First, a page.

A trademark is a word, logo, symbol, design or other element that is used with goods or services to identify the source of those goods or services to consumers and to distinguish those goods or services from the goods or services of other sources.  Character names, names of musical groups, college and professional sports team names and mascots and marks used for products ranging from cars and tractors to cellphones and computer games can all be trademarks. 

Trademark owners frequently license their trademarks, either to generate brand recognition and publicity for the primary goods or services represented by those marks or to generate additional revenue, or both.  For example, a tractor manufacturer may license its trademarks for use on wall hangings and calendars and a rock band may license its trademarks for use on t-shirts and caps.  In each case the licensed product is outside of the scope of the goods or services for which the trademark owner normally uses the mark, but use of the mark on these unrelated products helps promote the trademark owner’s brand and also will usually result in some royalty income.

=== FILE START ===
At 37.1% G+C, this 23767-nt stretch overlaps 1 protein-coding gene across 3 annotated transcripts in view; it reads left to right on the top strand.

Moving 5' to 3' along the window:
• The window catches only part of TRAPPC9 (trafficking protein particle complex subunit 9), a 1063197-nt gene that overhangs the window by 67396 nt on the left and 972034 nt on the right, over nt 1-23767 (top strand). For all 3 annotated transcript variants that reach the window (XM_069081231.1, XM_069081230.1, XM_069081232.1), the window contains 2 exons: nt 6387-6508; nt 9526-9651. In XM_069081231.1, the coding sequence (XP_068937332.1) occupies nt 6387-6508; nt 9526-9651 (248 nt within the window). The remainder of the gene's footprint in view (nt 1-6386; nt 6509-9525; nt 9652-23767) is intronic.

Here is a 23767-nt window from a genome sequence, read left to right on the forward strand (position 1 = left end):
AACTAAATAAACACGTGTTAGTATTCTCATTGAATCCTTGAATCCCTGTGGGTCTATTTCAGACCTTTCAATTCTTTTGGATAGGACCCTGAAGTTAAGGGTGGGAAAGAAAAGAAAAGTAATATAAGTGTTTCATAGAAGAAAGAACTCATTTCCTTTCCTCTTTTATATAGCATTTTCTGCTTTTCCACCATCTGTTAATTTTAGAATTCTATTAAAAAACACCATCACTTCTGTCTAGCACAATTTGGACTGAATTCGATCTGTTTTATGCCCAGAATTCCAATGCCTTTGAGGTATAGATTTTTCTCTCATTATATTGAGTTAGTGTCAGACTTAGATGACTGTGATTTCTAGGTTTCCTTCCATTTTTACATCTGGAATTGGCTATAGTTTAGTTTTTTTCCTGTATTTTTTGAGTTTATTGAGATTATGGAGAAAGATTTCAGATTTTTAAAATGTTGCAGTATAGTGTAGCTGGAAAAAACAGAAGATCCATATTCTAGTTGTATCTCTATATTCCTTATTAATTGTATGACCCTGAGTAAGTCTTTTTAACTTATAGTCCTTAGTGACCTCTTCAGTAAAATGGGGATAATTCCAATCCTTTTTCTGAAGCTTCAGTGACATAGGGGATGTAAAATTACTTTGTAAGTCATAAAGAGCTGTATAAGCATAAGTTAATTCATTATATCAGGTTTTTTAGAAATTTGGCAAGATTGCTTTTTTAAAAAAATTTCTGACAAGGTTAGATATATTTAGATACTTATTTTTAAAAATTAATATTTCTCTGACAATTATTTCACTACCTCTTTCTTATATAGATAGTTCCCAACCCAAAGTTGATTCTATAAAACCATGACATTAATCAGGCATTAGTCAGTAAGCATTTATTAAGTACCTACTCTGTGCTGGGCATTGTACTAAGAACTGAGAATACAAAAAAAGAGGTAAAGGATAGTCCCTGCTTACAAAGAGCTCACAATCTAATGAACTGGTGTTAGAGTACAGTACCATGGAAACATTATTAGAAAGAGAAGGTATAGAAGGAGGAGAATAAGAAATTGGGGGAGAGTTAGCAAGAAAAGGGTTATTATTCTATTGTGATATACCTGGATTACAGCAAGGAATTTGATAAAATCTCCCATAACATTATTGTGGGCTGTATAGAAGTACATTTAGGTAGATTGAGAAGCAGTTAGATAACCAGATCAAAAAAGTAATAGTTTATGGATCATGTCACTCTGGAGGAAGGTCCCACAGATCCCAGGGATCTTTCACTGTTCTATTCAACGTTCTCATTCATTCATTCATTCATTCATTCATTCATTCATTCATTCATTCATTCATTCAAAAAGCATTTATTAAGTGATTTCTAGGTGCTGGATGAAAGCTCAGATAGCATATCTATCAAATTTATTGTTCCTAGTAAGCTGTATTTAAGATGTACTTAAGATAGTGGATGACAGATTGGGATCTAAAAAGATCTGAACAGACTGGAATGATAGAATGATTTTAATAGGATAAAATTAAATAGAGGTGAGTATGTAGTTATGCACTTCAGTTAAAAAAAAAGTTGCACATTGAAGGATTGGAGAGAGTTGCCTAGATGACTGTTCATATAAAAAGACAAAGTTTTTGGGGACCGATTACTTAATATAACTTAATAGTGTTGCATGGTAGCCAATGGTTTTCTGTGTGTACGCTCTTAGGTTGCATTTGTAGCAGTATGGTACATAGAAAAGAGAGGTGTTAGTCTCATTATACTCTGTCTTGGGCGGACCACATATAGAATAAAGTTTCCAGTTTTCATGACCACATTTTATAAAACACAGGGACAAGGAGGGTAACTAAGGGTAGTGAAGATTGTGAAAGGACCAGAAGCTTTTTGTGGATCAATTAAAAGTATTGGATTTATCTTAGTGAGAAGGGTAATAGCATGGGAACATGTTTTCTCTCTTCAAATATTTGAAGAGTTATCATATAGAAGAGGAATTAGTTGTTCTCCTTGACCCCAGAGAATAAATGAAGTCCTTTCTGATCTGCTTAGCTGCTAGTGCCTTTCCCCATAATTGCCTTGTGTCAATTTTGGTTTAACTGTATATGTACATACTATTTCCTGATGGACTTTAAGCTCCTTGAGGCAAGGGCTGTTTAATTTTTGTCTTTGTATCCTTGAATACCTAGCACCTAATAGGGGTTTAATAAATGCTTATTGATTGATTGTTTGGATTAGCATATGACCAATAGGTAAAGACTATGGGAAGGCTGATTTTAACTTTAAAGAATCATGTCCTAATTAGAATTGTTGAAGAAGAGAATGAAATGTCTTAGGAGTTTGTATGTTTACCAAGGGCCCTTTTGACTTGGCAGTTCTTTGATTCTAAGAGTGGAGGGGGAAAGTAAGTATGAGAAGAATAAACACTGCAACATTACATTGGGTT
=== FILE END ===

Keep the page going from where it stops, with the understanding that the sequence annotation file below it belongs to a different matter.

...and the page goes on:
In many respects, a trademark license is the same as a license for any other type of property.  The licensor authorizes the licensee to use the trademark on products to be sold in certain channels of distribution in a defined territory, and the licensee pays a royalty to the trademark owner based on the net amounts charged or received from sales.  However, there are some considerations which are unique to trademark licensing, and the licensor and licensee should review these considerations before entering into a trademark license agreement:

Licensors and licensees should address the above considerations before entering into a trademark license.  In some cases the licensor and licensee may need to change the parties to the license agreement, conduct trademark searches before committing to an agreement, or revise the proposed terms of the agreement.